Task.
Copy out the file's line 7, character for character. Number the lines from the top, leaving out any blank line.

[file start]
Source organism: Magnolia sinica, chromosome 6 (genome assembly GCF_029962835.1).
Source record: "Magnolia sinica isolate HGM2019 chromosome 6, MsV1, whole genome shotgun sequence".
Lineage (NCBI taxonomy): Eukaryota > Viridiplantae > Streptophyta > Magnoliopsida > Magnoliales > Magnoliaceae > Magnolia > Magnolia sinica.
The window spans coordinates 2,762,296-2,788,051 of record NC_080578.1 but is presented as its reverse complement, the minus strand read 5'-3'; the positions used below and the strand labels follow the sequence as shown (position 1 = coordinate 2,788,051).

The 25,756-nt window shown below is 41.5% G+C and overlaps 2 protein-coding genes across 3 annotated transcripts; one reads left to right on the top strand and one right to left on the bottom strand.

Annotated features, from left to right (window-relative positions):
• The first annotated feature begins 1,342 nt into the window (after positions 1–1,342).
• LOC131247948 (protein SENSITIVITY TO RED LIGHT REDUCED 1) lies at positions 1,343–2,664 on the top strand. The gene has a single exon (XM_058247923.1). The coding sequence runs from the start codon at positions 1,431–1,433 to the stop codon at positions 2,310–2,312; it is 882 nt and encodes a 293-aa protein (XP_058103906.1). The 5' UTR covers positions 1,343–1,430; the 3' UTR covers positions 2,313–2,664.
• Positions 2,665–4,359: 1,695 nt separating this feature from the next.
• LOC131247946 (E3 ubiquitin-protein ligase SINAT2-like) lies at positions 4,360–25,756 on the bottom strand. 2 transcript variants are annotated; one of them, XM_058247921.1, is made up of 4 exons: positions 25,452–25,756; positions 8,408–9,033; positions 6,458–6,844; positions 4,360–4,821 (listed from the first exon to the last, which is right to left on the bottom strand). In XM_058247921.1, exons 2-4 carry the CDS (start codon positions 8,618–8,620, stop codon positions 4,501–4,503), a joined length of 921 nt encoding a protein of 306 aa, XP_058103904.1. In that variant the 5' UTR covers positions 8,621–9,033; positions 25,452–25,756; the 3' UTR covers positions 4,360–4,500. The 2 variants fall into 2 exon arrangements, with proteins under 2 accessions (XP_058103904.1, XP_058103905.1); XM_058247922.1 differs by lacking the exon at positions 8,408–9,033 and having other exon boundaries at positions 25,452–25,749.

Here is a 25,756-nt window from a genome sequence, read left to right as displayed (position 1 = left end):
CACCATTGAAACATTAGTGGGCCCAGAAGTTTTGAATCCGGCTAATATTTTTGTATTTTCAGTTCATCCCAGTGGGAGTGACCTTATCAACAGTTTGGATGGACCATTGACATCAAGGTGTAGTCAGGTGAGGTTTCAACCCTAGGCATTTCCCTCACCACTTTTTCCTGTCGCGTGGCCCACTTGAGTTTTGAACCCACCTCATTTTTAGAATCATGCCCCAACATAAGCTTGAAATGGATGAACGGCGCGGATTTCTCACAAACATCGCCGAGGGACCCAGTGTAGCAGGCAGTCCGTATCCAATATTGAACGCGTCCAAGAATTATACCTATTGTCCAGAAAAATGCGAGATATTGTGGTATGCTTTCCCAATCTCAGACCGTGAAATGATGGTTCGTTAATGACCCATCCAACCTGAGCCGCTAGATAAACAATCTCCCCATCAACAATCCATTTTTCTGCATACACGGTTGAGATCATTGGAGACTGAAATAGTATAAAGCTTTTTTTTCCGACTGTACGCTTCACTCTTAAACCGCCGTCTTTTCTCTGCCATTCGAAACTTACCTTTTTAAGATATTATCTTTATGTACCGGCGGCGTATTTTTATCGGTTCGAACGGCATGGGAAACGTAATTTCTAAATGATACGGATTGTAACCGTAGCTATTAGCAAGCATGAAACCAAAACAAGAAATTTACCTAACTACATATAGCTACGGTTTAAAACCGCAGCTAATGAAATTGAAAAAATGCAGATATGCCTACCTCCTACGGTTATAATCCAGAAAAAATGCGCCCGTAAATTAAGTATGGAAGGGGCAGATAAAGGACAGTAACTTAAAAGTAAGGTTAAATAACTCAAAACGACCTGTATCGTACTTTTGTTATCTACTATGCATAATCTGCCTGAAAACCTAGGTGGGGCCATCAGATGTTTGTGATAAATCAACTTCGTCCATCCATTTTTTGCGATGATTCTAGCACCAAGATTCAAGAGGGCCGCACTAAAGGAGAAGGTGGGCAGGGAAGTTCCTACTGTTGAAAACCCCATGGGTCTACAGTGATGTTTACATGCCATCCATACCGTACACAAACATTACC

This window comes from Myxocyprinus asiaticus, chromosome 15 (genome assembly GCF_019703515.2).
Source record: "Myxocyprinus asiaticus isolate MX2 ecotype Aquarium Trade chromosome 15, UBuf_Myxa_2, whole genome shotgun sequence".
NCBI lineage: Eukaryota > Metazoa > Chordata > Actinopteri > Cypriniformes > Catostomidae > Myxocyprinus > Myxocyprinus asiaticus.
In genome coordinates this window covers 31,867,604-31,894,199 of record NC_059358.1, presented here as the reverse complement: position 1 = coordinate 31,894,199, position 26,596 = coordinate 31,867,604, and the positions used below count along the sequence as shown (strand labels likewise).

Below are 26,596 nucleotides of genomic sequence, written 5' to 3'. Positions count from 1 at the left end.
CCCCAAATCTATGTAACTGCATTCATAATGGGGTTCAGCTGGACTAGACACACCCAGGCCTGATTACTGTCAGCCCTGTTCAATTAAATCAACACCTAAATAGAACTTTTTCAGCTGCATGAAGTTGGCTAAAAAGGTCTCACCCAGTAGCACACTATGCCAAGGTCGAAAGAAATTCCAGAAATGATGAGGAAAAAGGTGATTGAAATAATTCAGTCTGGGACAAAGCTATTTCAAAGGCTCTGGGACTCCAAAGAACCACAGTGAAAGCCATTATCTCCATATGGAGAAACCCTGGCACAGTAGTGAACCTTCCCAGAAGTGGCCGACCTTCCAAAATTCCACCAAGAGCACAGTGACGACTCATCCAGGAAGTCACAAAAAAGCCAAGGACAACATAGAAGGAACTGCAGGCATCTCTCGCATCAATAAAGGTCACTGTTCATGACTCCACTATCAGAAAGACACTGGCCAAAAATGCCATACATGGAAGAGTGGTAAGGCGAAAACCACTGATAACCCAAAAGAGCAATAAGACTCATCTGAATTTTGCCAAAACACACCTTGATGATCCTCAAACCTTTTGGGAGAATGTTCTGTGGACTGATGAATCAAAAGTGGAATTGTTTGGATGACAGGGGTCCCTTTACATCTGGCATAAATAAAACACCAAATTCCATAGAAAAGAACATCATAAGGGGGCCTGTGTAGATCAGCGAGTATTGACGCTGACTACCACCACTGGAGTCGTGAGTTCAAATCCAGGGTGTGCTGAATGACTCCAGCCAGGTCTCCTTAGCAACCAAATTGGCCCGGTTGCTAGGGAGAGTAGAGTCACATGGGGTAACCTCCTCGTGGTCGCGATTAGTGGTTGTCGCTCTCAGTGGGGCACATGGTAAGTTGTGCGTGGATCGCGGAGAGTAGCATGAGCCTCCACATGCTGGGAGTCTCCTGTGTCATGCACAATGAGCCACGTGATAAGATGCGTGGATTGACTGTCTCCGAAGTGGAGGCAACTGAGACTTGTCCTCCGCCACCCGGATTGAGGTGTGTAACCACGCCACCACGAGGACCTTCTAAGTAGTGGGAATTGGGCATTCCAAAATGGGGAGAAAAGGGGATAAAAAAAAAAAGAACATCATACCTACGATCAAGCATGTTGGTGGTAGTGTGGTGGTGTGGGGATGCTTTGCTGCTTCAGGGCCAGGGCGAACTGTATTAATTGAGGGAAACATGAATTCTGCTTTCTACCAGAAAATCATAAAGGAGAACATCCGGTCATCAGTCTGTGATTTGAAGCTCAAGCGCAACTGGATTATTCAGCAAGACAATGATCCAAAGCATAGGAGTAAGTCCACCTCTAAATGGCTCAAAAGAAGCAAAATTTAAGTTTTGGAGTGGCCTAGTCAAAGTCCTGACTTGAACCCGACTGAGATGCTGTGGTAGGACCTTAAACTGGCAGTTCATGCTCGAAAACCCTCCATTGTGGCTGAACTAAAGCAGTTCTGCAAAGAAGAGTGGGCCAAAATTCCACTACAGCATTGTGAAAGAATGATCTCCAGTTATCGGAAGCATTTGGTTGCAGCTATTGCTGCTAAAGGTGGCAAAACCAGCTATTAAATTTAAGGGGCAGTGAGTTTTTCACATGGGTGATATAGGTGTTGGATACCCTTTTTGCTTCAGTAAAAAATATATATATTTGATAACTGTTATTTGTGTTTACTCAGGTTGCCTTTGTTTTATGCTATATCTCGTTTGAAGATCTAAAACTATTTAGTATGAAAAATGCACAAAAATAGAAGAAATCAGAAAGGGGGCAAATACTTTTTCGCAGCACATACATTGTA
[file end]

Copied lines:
• The first annotated feature begins 1,342 nt into the window (after positions 1–1,342).